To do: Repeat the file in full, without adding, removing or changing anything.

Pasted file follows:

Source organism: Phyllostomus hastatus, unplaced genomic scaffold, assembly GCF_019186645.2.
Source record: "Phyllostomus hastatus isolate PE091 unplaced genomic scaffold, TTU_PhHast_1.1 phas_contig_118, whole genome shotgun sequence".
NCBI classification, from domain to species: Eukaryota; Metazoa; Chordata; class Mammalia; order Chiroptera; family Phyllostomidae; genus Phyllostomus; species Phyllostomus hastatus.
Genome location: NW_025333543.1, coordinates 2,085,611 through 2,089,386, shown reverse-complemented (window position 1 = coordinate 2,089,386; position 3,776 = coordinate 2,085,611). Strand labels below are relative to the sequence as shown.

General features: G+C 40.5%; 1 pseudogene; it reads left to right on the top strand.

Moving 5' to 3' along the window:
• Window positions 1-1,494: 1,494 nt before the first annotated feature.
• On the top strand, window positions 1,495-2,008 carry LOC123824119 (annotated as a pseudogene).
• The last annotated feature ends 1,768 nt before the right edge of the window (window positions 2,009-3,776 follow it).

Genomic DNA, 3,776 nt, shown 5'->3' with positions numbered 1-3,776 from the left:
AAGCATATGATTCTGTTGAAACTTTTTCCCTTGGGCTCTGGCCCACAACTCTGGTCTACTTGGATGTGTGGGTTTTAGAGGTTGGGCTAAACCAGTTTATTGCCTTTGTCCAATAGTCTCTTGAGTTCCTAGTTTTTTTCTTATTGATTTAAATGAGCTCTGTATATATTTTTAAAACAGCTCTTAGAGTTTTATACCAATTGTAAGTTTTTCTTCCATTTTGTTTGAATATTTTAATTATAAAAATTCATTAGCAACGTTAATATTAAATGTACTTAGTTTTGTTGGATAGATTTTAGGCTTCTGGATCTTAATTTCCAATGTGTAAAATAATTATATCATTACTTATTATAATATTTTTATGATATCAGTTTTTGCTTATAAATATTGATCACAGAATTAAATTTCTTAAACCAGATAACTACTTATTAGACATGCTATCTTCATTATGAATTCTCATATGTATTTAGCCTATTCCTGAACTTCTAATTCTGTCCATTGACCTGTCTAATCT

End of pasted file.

Source organism: Phyllostomus hastatus, unplaced genomic scaffold, assembly GCF_019186645.2.
Source record: "Phyllostomus hastatus isolate PE091 unplaced genomic scaffold, TTU_PhHast_1.1 phas_contig_118, whole genome shotgun sequence".
NCBI classification, from domain to species: Eukaryota; Metazoa; Chordata; class Mammalia; order Chiroptera; family Phyllostomidae; genus Phyllostomus; species Phyllostomus hastatus.
Genome location: NW_025333543.1, coordinates 2,085,611 through 2,089,386, shown reverse-complemented (window position 1 = coordinate 2,089,386; position 3,776 = coordinate 2,085,611). Strand labels below are relative to the sequence as shown.

General features: G+C 40.5%; 1 pseudogene; it reads left to right on the top strand.

Moving 5' to 3' along the window:
• Window positions 1-1,494: 1,494 nt before the first annotated feature.
• On the top strand, window positions 1,495-2,008 carry LOC123824119 (annotated as a pseudogene).
• The last annotated feature ends 1,768 nt before the right edge of the window (window positions 2,009-3,776 follow it).

Genomic DNA, 3,776 nt, shown 5'->3' with positions numbered 1-3,776 from the left:
AAGCATATGATTCTGTTGAAACTTTTTCCCTTGGGCTCTGGCCCACAACTCTGGTCTACTTGGATGTGTGGGTTTTAGAGGTTGGGCTAAACCAGTTTATTGCCTTTGTCCAATAGTCTCTTGAGTTCCTAGTTTTTTTCTTATTGATTTAAATGAGCTCTGTATATATTTTTAAAACAGCTCTTAGAGTTTTATACCAATTGTAAGTTTTTCTTCCATTTTGTTTGAATATTTTAATTATAAAAATTCATTAGCAACGTTAATATTAAATGTACTTAGTTTTGTTGGATAGATTTTAGGCTTCTGGATCTTAATTTCCAATGTGTAAAATAATTATATCATTACTTATTATAATATTTTTATGATATCAGTTTTTGCTTATAAATATTGATCACAGAATTAAATTTCTTAAACCAGATAACTACTTATTAGACATGCTATCTTCATTATGAATTCTCATATGTATTTAGCCTATTCCTGAACTTCTAATTCTGTCCATTGACCTGTCTAATCT